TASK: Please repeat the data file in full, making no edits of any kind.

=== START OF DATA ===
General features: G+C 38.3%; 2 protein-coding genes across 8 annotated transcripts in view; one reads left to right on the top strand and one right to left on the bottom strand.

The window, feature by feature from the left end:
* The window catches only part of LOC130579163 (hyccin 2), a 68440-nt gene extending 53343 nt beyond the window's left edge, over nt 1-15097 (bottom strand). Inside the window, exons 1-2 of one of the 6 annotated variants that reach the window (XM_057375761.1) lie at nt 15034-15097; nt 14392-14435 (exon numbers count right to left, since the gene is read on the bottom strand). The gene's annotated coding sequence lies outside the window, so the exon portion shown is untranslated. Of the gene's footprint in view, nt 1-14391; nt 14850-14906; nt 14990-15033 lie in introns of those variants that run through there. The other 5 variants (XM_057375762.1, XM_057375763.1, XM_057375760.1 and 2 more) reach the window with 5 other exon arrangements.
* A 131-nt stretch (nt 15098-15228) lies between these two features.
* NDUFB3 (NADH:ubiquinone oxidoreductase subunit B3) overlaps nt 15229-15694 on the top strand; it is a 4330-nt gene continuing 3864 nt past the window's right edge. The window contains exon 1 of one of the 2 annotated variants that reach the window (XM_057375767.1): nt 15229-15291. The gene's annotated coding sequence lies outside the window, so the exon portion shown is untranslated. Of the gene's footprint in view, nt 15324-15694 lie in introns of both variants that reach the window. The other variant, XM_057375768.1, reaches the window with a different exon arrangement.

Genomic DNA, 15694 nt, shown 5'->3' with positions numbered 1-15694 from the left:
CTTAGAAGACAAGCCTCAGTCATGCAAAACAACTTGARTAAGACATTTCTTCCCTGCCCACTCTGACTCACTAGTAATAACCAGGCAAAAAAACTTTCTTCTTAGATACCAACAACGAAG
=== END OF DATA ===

General features: G+C 38.3%; 2 protein-coding genes across 8 annotated transcripts in view; one reads left to right on the top strand and one right to left on the bottom strand.

The window, feature by feature from the left end:
* The window catches only part of LOC130579163 (hyccin 2), a 68440-nt gene extending 53343 nt beyond the window's left edge, over nt 1-15097 (bottom strand). Inside the window, exons 1-2 of one of the 6 annotated variants that reach the window (XM_057375761.1) lie at nt 15034-15097; nt 14392-14435 (exon numbers count right to left, since the gene is read on the bottom strand). The gene's annotated coding sequence lies outside the window, so the exon portion shown is untranslated. Of the gene's footprint in view, nt 1-14391; nt 14850-14906; nt 14990-15033 lie in introns of those variants that run through there. The other 5 variants (XM_057375762.1, XM_057375763.1, XM_057375760.1 and 2 more) reach the window with 5 other exon arrangements.
* A 131-nt stretch (nt 15098-15228) lies between these two features.
* NDUFB3 (NADH:ubiquinone oxidoreductase subunit B3) overlaps nt 15229-15694 on the top strand; it is a 4330-nt gene continuing 3864 nt past the window's right edge. The window contains exon 1 of one of the 2 annotated variants that reach the window (XM_057375767.1): nt 15229-15291. The gene's annotated coding sequence lies outside the window, so the exon portion shown is untranslated. Of the gene's footprint in view, nt 15324-15694 lie in introns of both variants that reach the window. The other variant, XM_057375768.1, reaches the window with a different exon arrangement.

Genomic DNA, 15694 nt, shown 5'->3' with positions numbered 1-15694 from the left:
CTTAGAAGACAAGCCTCAGTCATGCAAAACAACTTGARTAAGACATTTCTTCCCTGCCCACTCTGACTCACTAGTAATAACCAGGCAAAAAAACTTTCTTCTTAGATACCAACAACGAAG